What’s in a Headline?

Something in today’s Washington Post has me puzzled. The Post reprinted a Baltimore Sun article about last night’s Orioles game, a game Baltimore lost 6-5 to the Boston Red Sox. The headline in The Post reads, “Guthrie, Orioles Blasted by Boston.” In the game, the Red Sox scored six runs and hit three home runs off Orioles starter Jeremy Guthrie, while the Orioles put up five runs and hit two home runs off Red Sox starter John Smoltz. The Orioles nearly had a third home run, but Boston center fielder Jacoby Ellsbury robbed Luke Scott of one.

So, the starting pitchers have similar lines in the box score, in what was a one-run game–and the O’s were inches away from putting another run on the board with Scott’s near homer. Yet, The Post says Guthrie and the Orioles got “blasted.” I checked the Baltimore Sun, where this article originally appeared. The headline: “Red Sox defeat Orioles, 6-5, in opener.” That headline seems a little more appropriate for a one-run game. “Blasted” would have been more appropriate if the Sox had won something like 10-5 or hit a couple more home runs.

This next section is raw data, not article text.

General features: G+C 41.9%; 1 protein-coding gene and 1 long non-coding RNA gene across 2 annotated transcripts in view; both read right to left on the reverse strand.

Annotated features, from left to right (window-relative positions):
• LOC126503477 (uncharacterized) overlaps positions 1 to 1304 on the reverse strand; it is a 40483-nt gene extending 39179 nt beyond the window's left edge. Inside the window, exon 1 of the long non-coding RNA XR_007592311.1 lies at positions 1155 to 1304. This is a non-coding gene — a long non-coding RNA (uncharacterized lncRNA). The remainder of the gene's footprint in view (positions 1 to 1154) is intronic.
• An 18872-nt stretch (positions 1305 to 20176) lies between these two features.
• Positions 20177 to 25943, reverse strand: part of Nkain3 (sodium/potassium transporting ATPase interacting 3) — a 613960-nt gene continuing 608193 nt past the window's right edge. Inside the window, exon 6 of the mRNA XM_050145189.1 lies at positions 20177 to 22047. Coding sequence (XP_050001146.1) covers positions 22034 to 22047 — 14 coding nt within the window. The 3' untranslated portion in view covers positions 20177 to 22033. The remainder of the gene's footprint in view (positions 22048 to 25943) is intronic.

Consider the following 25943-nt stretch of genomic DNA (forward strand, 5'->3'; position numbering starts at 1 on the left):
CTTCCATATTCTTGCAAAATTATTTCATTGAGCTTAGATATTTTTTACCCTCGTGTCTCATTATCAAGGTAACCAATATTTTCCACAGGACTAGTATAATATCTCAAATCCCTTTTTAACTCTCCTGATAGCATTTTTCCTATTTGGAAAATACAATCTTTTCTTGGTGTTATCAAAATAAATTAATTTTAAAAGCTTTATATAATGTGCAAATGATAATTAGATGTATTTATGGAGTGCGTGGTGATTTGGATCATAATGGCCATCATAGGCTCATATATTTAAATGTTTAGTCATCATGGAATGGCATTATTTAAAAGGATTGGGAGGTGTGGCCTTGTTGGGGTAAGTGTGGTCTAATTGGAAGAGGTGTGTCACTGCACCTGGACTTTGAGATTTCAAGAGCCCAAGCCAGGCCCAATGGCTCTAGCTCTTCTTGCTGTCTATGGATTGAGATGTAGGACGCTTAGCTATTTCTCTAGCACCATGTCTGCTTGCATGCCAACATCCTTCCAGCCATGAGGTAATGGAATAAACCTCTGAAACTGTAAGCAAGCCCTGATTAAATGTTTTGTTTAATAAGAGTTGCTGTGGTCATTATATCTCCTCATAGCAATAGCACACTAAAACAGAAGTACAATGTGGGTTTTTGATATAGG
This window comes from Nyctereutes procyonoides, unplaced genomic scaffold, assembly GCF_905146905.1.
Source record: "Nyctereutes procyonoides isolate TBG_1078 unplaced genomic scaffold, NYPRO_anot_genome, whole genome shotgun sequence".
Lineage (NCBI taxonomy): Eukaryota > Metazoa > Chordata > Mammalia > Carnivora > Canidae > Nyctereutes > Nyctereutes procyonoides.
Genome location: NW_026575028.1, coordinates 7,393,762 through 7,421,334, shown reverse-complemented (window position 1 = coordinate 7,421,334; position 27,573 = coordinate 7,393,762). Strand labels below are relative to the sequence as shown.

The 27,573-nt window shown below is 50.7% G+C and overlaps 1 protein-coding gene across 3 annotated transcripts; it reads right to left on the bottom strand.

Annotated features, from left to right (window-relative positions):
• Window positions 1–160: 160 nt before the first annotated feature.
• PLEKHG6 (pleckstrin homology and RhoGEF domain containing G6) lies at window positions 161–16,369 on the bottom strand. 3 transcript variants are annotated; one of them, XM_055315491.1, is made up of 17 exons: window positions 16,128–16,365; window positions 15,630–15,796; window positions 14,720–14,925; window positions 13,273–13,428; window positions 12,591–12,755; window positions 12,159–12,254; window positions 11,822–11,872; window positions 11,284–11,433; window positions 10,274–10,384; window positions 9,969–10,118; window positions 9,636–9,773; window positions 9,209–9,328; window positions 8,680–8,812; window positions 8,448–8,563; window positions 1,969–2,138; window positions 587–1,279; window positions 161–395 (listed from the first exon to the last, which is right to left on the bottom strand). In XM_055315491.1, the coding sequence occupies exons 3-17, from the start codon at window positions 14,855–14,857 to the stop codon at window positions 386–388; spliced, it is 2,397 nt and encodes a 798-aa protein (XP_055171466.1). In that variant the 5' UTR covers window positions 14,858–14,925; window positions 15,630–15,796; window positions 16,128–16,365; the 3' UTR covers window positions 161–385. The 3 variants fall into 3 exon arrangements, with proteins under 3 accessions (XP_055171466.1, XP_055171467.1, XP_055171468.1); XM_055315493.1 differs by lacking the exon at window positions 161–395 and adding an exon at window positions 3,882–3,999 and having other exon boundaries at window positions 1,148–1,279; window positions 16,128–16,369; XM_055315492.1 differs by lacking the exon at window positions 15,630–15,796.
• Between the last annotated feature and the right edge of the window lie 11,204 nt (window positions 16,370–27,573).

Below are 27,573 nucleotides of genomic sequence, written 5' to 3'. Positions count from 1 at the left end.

So, what’s up with the Post headline? Maybe it was written in a hurry, without much thought or by someone who just isn’t up on baseball (this is, afterall, the same paper that has called a hockey puck a “ball” in a photo caption)? Is the creator of that headline loyal to the Nats or D.C. and looking to make the team up the road’s performance look worse than it really was? Or maybe they’re a Sox fan? 6-5 isn’t a blasting. Why not go with something similar to, or exactly, what appeared with the original article in The Sun?


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